EDINBURGH, Scotland, April 6 (UPI) -- University of Edinburgh researchers say high levels of the stress hormone cortisol in aging mice made them less able to remember how to navigate a maze.
Dr. Joyce Yau of the University of Edinburgh's Centre of Cardiovascular Science and colleagues showed how two receptors in older brains react to the stress hormone cortisol.
The researchers found one receptor was activated by low levels of cortisol, which helped memory, but once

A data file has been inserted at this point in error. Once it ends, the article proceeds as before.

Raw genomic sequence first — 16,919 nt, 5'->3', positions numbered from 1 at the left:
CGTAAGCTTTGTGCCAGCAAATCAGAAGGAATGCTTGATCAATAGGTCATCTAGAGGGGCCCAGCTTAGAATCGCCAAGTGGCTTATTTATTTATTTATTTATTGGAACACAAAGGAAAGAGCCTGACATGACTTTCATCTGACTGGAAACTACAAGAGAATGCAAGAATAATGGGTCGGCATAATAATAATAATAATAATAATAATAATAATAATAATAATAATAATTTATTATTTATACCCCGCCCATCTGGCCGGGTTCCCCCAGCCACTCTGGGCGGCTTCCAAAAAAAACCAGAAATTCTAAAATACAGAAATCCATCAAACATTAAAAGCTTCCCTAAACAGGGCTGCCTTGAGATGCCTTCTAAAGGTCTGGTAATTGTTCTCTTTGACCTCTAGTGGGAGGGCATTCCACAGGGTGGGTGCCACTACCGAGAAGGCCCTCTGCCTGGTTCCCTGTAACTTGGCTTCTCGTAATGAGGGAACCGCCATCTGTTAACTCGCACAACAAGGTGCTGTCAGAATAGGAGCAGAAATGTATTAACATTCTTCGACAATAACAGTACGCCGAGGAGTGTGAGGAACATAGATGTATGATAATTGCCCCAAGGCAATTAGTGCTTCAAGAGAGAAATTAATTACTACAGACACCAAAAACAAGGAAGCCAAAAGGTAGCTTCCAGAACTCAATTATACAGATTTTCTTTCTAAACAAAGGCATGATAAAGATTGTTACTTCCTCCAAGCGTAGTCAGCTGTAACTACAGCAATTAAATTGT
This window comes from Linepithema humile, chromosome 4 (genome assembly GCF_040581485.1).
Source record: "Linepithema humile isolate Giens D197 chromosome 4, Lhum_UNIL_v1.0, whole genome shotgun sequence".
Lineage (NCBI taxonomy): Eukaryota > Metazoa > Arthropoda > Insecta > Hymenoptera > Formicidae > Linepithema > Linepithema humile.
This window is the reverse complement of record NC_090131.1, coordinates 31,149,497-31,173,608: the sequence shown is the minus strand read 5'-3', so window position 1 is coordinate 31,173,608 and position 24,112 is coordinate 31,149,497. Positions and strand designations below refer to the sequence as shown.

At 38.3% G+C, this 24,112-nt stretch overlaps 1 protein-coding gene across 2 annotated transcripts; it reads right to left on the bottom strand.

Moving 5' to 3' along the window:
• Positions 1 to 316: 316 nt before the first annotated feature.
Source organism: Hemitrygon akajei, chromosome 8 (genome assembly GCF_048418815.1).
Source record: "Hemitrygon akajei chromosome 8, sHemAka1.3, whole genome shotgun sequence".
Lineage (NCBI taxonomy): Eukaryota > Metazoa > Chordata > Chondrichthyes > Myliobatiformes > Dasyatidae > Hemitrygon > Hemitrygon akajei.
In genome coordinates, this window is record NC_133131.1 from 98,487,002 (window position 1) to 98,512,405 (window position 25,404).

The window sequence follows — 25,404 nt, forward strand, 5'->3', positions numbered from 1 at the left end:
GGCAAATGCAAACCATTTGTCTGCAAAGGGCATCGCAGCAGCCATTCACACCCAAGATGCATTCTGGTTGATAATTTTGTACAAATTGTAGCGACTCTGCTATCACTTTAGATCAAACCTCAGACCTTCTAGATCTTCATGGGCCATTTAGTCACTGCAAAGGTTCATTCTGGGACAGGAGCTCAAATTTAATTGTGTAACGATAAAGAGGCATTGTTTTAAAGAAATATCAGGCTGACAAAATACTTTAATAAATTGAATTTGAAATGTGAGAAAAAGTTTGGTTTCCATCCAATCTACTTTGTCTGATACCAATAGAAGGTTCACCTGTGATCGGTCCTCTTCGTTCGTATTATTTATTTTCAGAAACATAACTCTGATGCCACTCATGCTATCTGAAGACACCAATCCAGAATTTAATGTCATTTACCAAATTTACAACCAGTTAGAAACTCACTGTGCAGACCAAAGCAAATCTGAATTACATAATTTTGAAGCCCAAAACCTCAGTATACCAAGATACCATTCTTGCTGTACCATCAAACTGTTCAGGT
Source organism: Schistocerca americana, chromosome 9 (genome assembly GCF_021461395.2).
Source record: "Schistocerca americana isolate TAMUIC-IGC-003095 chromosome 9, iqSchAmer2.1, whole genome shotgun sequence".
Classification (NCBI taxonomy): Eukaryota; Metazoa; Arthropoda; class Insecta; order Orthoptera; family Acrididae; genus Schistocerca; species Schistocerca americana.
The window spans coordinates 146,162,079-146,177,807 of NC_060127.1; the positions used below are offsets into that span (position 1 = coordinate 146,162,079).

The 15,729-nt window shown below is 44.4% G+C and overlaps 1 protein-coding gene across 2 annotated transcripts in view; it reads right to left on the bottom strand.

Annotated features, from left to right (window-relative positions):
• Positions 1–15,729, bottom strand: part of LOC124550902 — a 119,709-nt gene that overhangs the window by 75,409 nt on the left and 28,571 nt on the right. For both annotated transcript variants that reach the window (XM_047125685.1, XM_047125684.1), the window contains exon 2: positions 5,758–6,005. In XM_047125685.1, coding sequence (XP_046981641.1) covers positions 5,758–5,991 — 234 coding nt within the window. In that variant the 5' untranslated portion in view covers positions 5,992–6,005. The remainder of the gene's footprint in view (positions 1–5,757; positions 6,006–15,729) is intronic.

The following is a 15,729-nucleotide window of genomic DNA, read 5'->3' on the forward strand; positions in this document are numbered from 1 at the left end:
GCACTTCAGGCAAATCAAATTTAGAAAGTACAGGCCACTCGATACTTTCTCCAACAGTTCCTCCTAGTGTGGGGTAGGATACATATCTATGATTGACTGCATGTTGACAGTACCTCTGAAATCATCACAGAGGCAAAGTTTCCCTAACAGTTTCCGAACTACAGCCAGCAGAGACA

levels of this stress hormone were too high they spilled over onto a second receptor -- contributing to memory impairment.
The researchers are investigating a new chemical compound which blocks an enzyme -- 11beta-HSD1 -- that is involved in producing stress hormones within cells. The compound could be used to develop a drug treatment to slow the normal decline in memory associated with aging or even improve memory in the very old, Yau says.